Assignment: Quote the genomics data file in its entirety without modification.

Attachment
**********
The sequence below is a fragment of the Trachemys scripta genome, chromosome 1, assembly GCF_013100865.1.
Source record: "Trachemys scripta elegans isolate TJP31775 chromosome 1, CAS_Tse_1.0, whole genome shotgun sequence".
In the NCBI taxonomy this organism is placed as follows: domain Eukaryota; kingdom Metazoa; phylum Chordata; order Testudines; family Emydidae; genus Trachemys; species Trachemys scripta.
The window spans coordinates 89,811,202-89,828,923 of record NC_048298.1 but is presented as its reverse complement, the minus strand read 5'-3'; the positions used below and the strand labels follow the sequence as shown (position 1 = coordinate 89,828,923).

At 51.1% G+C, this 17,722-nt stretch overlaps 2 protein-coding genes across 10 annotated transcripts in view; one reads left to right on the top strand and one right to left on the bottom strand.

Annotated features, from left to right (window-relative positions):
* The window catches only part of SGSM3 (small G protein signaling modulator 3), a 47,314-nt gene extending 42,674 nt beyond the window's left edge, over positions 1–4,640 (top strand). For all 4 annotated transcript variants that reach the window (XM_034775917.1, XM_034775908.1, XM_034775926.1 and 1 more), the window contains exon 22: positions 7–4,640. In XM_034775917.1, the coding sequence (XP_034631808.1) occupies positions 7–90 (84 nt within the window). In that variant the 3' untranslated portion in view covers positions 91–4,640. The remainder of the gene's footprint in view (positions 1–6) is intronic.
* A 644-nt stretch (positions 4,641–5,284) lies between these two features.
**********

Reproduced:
The sequence below is a fragment of the Trachemys scripta genome, chromosome 1, assembly GCF_013100865.1.
Source record: "Trachemys scripta elegans isolate TJP31775 chromosome 1, CAS_Tse_1.0, whole genome shotgun sequence".
In the NCBI taxonomy this organism is placed as follows: domain Eukaryota; kingdom Metazoa; phylum Chordata; order Testudines; family Emydidae; genus Trachemys; species Trachemys scripta.
The window spans coordinates 89,811,202-89,828,923 of record NC_048298.1 but is presented as its reverse complement, the minus strand read 5'-3'; the positions used below and the strand labels follow the sequence as shown (position 1 = coordinate 89,828,923).

At 51.1% G+C, this 17,722-nt stretch overlaps 2 protein-coding genes across 10 annotated transcripts in view; one reads left to right on the top strand and one right to left on the bottom strand.

Annotated features, from left to right (window-relative positions):
* The window catches only part of SGSM3 (small G protein signaling modulator 3), a 47,314-nt gene extending 42,674 nt beyond the window's left edge, over positions 1–4,640 (top strand). For all 4 annotated transcript variants that reach the window (XM_034775917.1, XM_034775908.1, XM_034775926.1 and 1 more), the window contains exon 22: positions 7–4,640. In XM_034775917.1, the coding sequence (XP_034631808.1) occupies positions 7–90 (84 nt within the window). In that variant the 3' untranslated portion in view covers positions 91–4,640. The remainder of the gene's footprint in view (positions 1–6) is intronic.
* A 644-nt stretch (positions 4,641–5,284) lies between these two features.